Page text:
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Lumps, Skin Lesions, Though Scary, Shouldn't be Cause for Worry

June 08, 2016

By Sam Smith, MD, Surgeon in Chief, Arkansas Children's Hospital

You notice a lump on your child's neck. Was it there yesterday? Did your spouse notice it before now? Where did it come from? The average parent's mind begins to race and it isn't long before they're consulting Dr. Google.

The good news is that the lump is probably not a threat to your child's health, even if it takes a while to resolve. Kids' skin and soft tissue issues are common and usually result in worry, but are seldom dangerous.

There can be many causes for that new lump. If it surfaces out of the blue – not associated with an injury – and is painful, it's likely an infection. These are commonly caused by bacteria and bug bites. You'll need to have your child examined by a pediatrician, who will recommend treatment if it's needed.

What you've noticed could also be swollen lymph node – which sounds scary, but is usually a good thing. It means your child's immune system is working fighting an irritant or infection. You might notice these near the armpit, neck and groin or behind the ears. They'll usually be painless, small, multiple – about the size of a pea – and move slightly under your finger. Occasionally they rapidly increase in size and form an abscess inside the lymph node that may need antibiotics and drainage. The lumps that are the most concerning to your doctor are the ones that are hard, painless, and just keep growing and never get smaller particularly in the neck just above the collar bone of young teens. This can be the first presentation for cancer involving the lymph nodes called lymphoma but for every child we see with lymphoma or other malignancies we see a hundreds with swollen lymph nodes from inflammation or infection.

The first thing you should remember for skin lesions such as moles is that skin cancer is rare in children. While exposure to the sun over a lifetime makes adults more vulnerable to skin cancer, melanomas aren't common in children. Don't let an Internet search scare you into believing a new mole is cancer!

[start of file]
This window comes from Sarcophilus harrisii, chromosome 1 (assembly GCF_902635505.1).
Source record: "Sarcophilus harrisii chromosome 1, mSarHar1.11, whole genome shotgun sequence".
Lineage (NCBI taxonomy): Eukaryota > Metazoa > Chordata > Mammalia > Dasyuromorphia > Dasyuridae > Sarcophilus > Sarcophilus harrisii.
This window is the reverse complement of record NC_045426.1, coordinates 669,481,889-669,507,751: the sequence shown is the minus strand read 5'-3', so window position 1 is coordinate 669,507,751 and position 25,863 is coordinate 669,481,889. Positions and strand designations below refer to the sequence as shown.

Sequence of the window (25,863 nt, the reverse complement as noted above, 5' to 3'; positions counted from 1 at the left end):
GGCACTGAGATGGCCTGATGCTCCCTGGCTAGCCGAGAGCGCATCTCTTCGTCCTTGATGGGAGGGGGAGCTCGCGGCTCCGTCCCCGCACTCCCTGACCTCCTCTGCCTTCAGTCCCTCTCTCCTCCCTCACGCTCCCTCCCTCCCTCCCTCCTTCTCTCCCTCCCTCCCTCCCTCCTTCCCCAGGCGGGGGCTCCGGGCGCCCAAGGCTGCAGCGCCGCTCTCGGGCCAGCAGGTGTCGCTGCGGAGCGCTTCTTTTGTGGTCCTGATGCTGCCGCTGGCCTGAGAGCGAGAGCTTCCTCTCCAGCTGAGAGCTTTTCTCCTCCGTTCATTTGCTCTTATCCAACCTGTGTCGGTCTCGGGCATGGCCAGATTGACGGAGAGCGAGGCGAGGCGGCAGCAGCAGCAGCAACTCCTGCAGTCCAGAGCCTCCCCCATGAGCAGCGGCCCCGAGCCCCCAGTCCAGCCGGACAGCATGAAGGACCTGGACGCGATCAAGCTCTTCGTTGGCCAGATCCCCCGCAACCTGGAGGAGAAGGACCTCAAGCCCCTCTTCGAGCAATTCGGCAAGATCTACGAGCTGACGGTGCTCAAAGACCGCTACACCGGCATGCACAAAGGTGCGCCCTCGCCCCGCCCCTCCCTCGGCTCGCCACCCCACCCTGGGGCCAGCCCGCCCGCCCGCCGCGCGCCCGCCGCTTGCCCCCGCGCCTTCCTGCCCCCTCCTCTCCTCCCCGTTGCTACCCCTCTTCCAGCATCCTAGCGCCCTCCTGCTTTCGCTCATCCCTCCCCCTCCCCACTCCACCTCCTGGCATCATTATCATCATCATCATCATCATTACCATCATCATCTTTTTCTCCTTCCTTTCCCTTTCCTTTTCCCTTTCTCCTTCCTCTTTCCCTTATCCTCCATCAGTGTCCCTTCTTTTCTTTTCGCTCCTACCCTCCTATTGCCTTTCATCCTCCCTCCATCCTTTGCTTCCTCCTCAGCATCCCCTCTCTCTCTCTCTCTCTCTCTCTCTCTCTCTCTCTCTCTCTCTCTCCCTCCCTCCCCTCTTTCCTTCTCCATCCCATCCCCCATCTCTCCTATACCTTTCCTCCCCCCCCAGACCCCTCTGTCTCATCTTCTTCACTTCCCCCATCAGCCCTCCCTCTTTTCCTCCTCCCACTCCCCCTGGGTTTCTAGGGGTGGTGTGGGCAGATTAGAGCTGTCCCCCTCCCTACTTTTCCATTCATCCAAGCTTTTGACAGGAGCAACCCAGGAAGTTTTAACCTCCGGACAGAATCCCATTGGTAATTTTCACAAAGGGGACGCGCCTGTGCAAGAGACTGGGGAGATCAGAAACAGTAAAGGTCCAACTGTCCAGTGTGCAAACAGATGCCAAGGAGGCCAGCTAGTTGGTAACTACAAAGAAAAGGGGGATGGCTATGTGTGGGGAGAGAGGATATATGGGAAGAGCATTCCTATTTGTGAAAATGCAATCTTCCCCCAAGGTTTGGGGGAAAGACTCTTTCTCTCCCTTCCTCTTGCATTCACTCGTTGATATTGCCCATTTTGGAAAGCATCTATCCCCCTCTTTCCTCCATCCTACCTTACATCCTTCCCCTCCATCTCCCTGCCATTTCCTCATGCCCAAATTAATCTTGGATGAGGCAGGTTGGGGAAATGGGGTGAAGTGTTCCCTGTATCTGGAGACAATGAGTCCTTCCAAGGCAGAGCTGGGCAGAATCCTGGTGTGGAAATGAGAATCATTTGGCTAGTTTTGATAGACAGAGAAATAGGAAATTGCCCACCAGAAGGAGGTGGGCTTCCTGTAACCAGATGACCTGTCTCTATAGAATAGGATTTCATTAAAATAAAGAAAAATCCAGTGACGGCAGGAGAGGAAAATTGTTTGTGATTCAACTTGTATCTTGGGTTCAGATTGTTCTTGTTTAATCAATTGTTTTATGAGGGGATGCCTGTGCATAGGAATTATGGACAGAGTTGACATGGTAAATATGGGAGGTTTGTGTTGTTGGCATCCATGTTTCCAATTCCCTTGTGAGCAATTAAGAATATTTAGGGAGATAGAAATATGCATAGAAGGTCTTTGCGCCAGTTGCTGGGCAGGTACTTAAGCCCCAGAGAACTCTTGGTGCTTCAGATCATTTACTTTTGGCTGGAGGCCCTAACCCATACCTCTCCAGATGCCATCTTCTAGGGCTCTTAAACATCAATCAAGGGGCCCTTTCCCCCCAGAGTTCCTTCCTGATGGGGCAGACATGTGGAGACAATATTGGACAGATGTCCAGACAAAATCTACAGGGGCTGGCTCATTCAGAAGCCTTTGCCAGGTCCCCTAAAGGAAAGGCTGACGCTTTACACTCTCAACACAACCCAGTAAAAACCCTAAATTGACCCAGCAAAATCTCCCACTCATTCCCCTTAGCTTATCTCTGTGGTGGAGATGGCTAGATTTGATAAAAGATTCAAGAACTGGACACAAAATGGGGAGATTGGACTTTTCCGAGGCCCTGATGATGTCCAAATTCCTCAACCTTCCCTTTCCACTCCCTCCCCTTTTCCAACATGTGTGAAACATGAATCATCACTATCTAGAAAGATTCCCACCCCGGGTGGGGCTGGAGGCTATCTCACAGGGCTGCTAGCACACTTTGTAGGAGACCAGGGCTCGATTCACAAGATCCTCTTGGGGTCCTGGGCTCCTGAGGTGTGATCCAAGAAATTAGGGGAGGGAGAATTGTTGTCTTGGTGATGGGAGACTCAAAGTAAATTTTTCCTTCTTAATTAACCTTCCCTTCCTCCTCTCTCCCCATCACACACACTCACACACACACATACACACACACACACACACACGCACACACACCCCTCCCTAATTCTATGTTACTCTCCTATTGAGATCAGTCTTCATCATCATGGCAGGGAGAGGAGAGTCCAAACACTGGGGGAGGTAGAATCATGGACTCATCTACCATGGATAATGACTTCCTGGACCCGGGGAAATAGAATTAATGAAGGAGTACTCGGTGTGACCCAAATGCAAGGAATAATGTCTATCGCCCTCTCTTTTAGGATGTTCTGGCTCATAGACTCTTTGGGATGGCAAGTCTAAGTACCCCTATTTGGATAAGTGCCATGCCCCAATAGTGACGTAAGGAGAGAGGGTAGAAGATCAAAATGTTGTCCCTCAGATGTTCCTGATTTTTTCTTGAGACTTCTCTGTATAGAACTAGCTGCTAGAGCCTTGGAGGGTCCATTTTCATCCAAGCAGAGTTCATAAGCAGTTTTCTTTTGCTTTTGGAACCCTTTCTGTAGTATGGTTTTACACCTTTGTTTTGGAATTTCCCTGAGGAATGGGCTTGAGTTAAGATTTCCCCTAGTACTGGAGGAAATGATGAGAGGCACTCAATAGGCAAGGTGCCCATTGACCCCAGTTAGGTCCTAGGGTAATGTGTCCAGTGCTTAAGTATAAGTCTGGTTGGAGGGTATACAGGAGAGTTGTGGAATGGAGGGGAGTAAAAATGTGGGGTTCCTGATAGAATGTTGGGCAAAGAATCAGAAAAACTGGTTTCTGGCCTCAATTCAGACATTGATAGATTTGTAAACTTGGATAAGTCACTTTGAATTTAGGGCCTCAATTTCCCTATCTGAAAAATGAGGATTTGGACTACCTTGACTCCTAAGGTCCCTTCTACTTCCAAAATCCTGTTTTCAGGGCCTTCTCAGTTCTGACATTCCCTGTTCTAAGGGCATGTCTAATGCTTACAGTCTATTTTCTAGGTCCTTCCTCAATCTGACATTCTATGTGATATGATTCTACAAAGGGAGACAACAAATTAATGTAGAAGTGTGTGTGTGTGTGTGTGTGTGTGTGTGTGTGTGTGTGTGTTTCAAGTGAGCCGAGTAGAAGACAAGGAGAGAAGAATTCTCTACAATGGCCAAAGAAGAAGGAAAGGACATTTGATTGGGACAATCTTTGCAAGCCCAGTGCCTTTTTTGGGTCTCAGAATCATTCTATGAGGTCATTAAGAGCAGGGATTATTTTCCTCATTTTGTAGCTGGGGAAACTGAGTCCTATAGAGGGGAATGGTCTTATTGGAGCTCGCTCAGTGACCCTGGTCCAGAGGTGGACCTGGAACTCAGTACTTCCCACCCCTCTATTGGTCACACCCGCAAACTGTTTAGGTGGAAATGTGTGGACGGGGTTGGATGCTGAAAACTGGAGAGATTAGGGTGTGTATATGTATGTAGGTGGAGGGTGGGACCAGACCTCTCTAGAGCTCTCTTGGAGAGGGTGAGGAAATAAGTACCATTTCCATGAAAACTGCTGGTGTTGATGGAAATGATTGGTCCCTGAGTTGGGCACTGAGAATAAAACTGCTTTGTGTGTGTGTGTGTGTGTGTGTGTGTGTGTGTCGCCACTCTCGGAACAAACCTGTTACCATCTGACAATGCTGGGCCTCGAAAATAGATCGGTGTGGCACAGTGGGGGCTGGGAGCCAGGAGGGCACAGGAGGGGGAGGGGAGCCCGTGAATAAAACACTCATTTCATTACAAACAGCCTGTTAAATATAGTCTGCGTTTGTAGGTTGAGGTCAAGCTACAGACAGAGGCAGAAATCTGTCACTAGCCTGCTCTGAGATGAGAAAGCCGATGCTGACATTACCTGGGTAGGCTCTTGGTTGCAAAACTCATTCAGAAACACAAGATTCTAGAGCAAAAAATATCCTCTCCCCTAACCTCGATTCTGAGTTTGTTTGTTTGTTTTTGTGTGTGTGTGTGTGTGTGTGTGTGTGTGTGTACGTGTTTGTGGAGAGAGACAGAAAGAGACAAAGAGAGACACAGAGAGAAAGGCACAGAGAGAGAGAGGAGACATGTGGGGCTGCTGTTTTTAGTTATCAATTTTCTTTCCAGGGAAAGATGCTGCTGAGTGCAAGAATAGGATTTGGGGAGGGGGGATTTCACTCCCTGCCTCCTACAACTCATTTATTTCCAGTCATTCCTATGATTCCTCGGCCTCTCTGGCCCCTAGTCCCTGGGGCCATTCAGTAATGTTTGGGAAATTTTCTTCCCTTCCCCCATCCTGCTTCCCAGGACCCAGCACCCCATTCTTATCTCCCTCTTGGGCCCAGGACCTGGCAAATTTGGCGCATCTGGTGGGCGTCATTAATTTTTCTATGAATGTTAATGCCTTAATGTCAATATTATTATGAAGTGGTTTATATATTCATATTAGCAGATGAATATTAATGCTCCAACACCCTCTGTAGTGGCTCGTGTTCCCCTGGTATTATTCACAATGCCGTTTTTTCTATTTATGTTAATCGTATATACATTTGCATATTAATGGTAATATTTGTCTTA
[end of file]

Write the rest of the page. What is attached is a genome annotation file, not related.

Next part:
It's still important to be aware of any lesions on your child's skin, though, and monitor them for changes in shape, size and color – just as you would for yourself. Moles pop up on children, but they shouldn't be cause for alarm as long as they're smaller than a pencil eraser and have smoothly defined borders.

Everyone dreads warts, but they're also benign. These little annoyances are caused by a virus and show up without warning. Most go away after being treated with over-the-counter products like freezing or acid kits. Occasionally, one will be stubborn enough to require easy removal in a general practice or dermatologists' office.

We also see lots of children with rashes at Arkansas Children's Hospital. These cause parents a lot of grief because the child typically complains of itching and discomfort. Rashes are usually the result of an infection such as chicken pox or more commonly an irritant – anything from diapers to laundry detergent to poison ivy. Rashes from irritants will usually go away with topical treatments, like hydrocortisone cream or Caladryl lotion.

Of course, your child may also have had a birth mark that you've just noticed. Hemangiomas of infancy become noticeable after babies reach one or two months of age. You may have heard them referred to as "strawberry patches." They first become noticeable as a red streak or raised mark on any part of the body, but typically on the head, neck or trunk. The American Academy of Pediatrics estimates that two out of 100 infants have these birth marks.

Though the appearance of a hemangioma may bother Mom and Dad, they're usually painless and disappear on their own as the child ages, usually by the second or third birthday. It's important to point out any mark like this to your child's pediatrician so they can monitor its growth. In rare cases, a hemangioma may grow large enough to limit function if near the eye, throat or mouth. These can require treatment with medication or removal by a surgeon. But again, these are a minute portion of all hemangioma cases.

As with any health condition, it is important to keep an eye on lumps and skin lesions. If you notice pain, increased swelling, heat coming from the area or bleeding, you'll want to seek the opinion of your child's pediatrician.

Parents should rest assured that the vast majority of lumps and skin issues in kids aren't going to prevent a happy and healthy childhood. They may be scary, unsightly and annoying, but most will go away over time or with easy treatment.

Here's another tip: Be sure to download the new MyACH iPhone app, free from Arkansas Children's Hospital in the App Store. Everything a busy parent needs – from a health library to storage for your child's health info, insurance, medications and more.

Sam Smith, MD, is surgeon in chief at Arkansas Children's Hospital and a professor of Surgery at the University of Arkansas for Medical Sciences. He writes a column each week covering a variety of kids' medical concerns. If you have a topic you'd like him to consider addressing, email

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